Friday, October 30, 2009

haint blue and the porch

The front porch is an American architectural element with origins in western Africa, brought to the colonies by slaves. The porch as we know it today, and as popularized in "pattern books" in the age of Victoria was added to the southern colonial vernacular plantation house by African craftsmen. Although the "stoa" of ancient Greece and the "portico" of Rome were formal elements used in some European classical traditions, the vernacular buildings of the American colonies - based on vernacular forms of England, Ireland, the Netherlands, Germany, France and others - did not have a "porch" as we know it today.

According to Michael Dolan, Author of "The American Porch", in answer to the question, "What was the most surprising thing that you learned about the American porch?"

A: That the porch as we know it – a social institution -- came from Africa. Pre-colonial Africans built roofed platforms at the fronts of their houses, raised off the ground to keep out insects. Families lived out there, greeted their neighbors, conducted business. One early European visitor likened these structures to stages – he had no other word to use, which suggests how remote the idea of the porch was to Europeans. When Europeans began enslaving Africans and brought them to the New World,the first thing their captives had to do was build their housing. Africans built what they knew; their vernacular architecture traveled with slavery,gradually absorbed by the dominant cultures of the New World. Folklorists Jay Edwards, who’s at Louisiana State University, and John Vlach,who teaches at George Washington University, have shown how the porch came from Africa to Brazil to the Caribbean to North America.

Here's a Queen Anne porch designed by Luther M. Turton in Napa, California in 1892:

Note the sky blue ceiling of the porch. The house had been encased in stucco in about 1930 - and when the stucco was removed in 1991, the original ceiling color was exposed:

Now, having grown up in the south, attending architecture school there, and living amongst the remnants of colonial and plantation era buildings - I never thought twice about a sky blue porch ceiling. Porch ceilings seemed to almost always be blue. In college was the first time I heard the expression "haint blue" describing a porch ceiling. A friend's mother had grown up in Charleston, SC and referred to a ceiling as "haint blue". The African American language spoken in the "low country" of coastal South Carolina is called "gullah". "Haint" was explained as "haunt" or spirit -- and the story went that porch ceilings and wide overhangs on the exteriors of homes were painted a sky blue so that "haints", "haunts" or spirits would think they were the sky and pass right on through. This kept spirits from haunting or lingering around the home. There is no official "haint blue" color. The intent was to fool the spirits.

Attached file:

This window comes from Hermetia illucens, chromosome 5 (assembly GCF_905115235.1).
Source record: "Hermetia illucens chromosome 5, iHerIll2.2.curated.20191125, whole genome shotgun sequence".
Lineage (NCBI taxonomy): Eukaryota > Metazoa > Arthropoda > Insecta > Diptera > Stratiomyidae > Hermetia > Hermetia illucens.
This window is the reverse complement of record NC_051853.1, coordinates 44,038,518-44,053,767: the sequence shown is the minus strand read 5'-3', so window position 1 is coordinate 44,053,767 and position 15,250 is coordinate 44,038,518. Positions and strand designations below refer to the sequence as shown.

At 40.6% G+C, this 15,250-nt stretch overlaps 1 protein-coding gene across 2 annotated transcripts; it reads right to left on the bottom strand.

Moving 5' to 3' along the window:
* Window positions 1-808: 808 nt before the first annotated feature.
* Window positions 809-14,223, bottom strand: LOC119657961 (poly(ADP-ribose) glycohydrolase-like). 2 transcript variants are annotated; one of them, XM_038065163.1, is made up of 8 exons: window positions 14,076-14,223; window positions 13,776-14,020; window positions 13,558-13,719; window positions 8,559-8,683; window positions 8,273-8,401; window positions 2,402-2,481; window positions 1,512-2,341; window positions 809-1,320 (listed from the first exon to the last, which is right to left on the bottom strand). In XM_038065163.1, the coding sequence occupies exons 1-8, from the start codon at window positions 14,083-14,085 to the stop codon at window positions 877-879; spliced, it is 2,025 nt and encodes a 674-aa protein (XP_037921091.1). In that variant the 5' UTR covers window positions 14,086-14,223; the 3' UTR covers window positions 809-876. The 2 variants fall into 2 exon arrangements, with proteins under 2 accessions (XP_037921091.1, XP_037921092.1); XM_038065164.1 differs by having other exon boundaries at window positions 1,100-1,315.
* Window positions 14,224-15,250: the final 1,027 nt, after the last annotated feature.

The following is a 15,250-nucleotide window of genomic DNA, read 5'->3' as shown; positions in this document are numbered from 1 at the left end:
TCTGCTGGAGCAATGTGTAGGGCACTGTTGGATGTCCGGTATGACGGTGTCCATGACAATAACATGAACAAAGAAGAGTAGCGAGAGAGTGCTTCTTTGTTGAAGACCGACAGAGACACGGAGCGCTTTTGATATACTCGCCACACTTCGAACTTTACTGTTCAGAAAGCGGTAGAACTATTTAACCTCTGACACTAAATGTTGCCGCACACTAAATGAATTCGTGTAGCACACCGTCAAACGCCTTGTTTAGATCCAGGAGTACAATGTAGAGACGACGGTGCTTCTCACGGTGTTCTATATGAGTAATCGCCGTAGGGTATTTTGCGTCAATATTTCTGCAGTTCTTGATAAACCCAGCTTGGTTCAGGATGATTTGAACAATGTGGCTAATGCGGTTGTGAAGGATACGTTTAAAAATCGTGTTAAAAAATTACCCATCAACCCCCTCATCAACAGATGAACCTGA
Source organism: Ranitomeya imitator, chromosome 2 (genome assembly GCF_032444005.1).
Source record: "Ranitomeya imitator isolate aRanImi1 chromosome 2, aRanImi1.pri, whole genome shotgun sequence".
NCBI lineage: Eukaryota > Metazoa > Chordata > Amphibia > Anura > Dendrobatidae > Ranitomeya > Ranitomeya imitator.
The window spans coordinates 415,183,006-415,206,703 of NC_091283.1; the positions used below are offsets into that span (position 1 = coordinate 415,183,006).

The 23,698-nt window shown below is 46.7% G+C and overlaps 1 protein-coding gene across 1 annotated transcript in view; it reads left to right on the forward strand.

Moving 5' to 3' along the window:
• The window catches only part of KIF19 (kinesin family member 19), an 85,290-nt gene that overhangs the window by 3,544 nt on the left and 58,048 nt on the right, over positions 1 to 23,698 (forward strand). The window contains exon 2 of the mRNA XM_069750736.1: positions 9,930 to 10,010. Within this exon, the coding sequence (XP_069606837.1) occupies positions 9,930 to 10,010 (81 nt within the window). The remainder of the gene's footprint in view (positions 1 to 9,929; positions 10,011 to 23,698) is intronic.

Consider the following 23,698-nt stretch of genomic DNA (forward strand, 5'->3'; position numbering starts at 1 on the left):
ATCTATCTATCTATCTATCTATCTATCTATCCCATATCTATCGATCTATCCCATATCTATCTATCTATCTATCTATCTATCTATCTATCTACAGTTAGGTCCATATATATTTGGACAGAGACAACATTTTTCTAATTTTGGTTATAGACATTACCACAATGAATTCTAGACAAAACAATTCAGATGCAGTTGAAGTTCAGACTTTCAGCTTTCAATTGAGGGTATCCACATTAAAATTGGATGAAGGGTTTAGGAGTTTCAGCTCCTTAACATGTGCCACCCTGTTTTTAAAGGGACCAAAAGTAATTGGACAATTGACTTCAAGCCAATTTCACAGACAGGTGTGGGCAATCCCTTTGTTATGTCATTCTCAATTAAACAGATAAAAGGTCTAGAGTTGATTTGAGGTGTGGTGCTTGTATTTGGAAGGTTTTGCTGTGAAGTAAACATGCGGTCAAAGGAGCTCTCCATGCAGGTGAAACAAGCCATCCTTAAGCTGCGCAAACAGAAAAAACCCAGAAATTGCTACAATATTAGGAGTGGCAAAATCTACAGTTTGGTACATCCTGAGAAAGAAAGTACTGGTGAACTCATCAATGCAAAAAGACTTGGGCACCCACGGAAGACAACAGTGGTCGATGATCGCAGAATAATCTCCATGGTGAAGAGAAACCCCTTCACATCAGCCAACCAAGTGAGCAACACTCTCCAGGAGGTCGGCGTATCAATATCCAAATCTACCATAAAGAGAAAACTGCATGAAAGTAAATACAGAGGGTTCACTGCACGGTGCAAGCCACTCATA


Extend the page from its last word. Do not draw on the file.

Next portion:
Obviously in 1892, in Napa, California, the African tradition was honored even though the basis of the tradition was never known.

Happy Halloween!

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Tuesday, October 13, 2009

Oak Knoll, Oak Alley

The practice of historical architecture provides access to some places not usually seen from the "public right of way". Where would you suppose this house is located?

... You would be wrong. This is not Oak Alley Plantation in Louisiana, pictured below with a clip from their website. This is a grand Victorian mansion (first built in the 1870's) in Napa County's Oak Knoll District. The house was altered in 1949 to replicate the 1837 Oak Alley Plantation - and quite successfully at that. The Victorian tower, porches and "gingerbread" were removed, the porches expanded, and the hipped roof altered. Even the dormers were added. The setting is on a true "Oak Knoll", with the drive curving through a natural savanna studded with 70 to 80 mature valley white oaks (quercus lobata). The stand of valley white oaks is the largest and oldest I have seen yet in Napa County, with most of the trees appearing to be hundreds of years old. All of the owners of this ranch since the 1800's have refrained from cutting the oaks and planting grapes, prunes, walnuts or any of the cash crops grown in the Napa Valley since the 1840's.

Oak Alley Plantation has an equally distinctive allee of 28 live oaks lining the walk to the river - the Mississippi River. The trees may have been planted in about 1710. The link above is to some photos of the trees taken by "Larry" - a member of the Louisiana Native Tree Society.

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Saturday, October 10, 2009

Love, tissue

For two months this summer we had a boomerang kid living at home and working at Trader Joe's. One of the delightful work stories was about a little girl riding in the grocery cart seat and clutching a box of tissues. She was excited and sparkling and told my daughter, "we got some love, tissues!"

The little girl then went on to quote all the messages on the tissue box. She was too young to read, but had memorized the box.

We love our Trader Joe's almost as much as the little girl loves her "love, tissues". An unofficial commercial for Trader Joe's:

And after a long day at the store, birthday dinner and three layer carrot birthday cake!

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